For famed science educator, comedian, and author Bill Nye (the science guy) watching a NASCAR race with his family is bittersweet.
The super-fast cars zipping around the track is “exciting,” Nye explains in his latest book, “Unstoppable: Harnessing Science to Change the World.“
But the technology is “depressing,” Nye writes because:
“Here I am trying to envision the smart, efficient transportation technology of tomorrow, and there is NASCAR celebrating a very old transportation technology of yesterday. You might call NASCAR the anti-NASA.”
In his book, Nye explores the many pitfalls of climate change and the numerous available technologies that could turn things around. He dedicates an entire chapter to the multi-million dollar business NASCAR, asking: “What if NASCAR became more like NASA?”
It’s not an absurd comparison. Both NASCAR and NASA hold competitions where they present a money award to the winner. The only difference is that NASCAR awards the fastest, whereas NASA awards the smartest.
“There’s no reason why NASCAR couldn’t be like [NASA]: a race with rules designed to reward the coolest, most advanced vehicle technologies,” Nye writes.
There’s no reason why NASCAR couldn’t be like [NASA]: a race with rules designed to reward the coolest, most advanced vehicle technologies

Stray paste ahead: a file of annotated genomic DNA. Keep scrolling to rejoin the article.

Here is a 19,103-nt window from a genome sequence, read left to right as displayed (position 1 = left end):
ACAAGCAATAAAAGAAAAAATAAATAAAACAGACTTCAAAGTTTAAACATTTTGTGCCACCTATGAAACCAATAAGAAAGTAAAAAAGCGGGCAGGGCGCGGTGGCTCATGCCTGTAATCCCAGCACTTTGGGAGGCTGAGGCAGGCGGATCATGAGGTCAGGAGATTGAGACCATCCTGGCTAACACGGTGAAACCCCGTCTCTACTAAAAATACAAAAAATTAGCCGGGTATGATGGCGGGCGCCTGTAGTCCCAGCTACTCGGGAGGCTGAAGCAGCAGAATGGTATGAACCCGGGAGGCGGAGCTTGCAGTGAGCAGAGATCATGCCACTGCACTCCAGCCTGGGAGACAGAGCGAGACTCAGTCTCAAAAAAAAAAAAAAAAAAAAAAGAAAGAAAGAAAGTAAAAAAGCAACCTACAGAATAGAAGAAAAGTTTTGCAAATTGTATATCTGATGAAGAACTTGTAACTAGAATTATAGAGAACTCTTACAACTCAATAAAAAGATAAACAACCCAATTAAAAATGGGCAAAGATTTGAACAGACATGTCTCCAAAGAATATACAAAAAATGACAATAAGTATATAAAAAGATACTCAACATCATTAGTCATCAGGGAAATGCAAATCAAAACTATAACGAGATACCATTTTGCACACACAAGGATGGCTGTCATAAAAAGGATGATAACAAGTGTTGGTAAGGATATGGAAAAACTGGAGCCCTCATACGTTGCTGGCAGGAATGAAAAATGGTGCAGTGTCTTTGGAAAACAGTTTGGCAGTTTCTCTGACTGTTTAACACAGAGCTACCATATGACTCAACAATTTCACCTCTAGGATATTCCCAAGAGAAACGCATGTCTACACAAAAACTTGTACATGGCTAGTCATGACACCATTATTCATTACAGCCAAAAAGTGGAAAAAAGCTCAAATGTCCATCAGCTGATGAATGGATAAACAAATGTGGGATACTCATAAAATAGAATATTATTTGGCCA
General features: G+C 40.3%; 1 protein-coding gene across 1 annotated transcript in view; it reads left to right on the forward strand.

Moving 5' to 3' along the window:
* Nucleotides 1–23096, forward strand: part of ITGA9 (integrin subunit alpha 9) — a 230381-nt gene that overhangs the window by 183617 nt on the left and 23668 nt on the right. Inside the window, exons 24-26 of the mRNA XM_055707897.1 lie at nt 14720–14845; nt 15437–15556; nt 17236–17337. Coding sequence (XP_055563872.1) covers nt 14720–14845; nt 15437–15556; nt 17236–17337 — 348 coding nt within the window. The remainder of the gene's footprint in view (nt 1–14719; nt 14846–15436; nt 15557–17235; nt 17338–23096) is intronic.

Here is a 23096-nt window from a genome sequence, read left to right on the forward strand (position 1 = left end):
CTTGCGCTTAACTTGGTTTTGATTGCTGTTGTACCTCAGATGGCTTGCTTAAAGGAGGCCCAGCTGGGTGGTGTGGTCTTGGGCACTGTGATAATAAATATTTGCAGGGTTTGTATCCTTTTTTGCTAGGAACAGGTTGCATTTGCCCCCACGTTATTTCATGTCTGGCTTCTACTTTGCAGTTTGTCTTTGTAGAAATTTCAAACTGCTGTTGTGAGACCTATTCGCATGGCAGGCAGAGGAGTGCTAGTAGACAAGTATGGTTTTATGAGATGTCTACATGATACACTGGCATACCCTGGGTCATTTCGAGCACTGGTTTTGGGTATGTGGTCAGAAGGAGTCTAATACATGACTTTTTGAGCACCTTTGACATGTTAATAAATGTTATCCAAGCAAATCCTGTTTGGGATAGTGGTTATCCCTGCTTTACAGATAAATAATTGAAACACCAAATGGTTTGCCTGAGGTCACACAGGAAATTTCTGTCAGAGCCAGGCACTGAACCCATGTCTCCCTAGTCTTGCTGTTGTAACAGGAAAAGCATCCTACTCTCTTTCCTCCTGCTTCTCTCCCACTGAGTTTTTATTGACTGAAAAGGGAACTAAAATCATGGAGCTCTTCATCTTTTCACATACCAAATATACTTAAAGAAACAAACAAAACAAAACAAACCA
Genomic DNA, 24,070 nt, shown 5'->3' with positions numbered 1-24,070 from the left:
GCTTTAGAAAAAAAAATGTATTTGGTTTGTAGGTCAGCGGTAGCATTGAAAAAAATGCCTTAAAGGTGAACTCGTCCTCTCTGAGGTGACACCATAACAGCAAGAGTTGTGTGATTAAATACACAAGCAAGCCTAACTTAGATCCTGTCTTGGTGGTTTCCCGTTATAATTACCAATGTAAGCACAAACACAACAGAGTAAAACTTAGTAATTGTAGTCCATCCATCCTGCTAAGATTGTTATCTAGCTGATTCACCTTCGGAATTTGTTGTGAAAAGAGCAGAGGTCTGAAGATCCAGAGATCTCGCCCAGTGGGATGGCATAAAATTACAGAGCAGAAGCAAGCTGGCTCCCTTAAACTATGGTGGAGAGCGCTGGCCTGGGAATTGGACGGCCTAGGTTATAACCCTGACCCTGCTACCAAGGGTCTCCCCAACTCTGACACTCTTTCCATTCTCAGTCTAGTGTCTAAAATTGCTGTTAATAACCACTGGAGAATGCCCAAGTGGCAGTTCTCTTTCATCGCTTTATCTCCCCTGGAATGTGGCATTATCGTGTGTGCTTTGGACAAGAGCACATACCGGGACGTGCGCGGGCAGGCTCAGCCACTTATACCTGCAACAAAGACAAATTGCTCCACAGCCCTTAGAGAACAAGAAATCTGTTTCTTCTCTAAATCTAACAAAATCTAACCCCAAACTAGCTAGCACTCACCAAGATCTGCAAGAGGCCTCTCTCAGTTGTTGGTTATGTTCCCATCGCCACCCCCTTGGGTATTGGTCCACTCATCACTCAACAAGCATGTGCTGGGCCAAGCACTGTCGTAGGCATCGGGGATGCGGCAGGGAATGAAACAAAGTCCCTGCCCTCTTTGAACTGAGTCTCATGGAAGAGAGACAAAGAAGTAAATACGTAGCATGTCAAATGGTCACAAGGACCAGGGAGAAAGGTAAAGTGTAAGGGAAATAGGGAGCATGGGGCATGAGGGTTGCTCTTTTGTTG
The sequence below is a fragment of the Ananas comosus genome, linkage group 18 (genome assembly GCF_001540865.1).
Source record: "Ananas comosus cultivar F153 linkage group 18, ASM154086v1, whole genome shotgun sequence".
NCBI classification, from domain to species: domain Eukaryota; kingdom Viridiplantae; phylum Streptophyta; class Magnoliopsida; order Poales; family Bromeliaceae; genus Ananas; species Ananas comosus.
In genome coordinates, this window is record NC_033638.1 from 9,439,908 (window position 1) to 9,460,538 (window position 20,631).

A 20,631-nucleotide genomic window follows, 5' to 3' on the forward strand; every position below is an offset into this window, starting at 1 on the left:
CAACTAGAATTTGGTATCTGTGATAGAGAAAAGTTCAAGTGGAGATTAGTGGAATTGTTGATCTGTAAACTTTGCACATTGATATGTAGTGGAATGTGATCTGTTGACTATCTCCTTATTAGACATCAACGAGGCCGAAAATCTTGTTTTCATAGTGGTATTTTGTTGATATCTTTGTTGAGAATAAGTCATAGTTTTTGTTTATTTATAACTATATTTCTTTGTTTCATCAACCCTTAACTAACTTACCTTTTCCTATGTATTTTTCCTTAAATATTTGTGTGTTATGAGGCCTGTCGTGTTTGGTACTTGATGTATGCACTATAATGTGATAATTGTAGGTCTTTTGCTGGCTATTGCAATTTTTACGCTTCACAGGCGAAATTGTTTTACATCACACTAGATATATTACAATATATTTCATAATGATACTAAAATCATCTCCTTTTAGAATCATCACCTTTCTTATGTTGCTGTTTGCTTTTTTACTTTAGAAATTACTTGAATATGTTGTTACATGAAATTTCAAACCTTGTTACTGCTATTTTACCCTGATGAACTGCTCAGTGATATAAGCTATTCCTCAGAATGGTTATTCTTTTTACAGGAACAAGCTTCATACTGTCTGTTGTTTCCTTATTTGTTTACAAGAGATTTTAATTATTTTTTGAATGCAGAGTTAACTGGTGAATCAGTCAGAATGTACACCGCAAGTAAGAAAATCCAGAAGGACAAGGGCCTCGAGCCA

To spur this kind of change, Nye says it would only take a single change to NASCAR’s rule book:
Place a limit on how much fuel teams can use during a race. Nye suggests no more than 21 gallons — about half a tank for most modern cars.
Right now, NASCAR racing vehicles get around 3 miles to the gallon.
Even if racers were allotted 50 gallons for a race, you could easily beat them in 2004 Toyota Prius — that’s how inefficient NASCAR race cars are.
“We could drive this real ‘stock’ (off-the-showroom-floor) car around and around the course for a while. Then we could stop and have pizza. We’d get back in the car and win. No other [NASCAR] team could even finish the race,” Nye writes.
NASCAR vehicles are great at going fast, but terrible at everything that forward-looking companies like Tesla are trying to do, which is to design vehicles that produce little-to-no greenhouse gas emissions.
According to the EPA, transportation accounted for 27% of US greenhouse gas emissions between 1990-2013. Cleaner cars could make an important impact on our nation’s carbon footprint.
And Nye says that NASCAR could be an important leader in this change:
“I get it. I understand the appeal of a stock car race. It’s just exciting, and I’m all for it,” he writes. “I just want NASCAR to adapt to the new mainstream. I want the circuit to produce vehicles that could compete in races anywhere int eh world, and win. I want the racing series to spin off new tech that will do more with less. For me, as an American mechanical engineer, I hope NASCAR decides to look forward rather than backward.”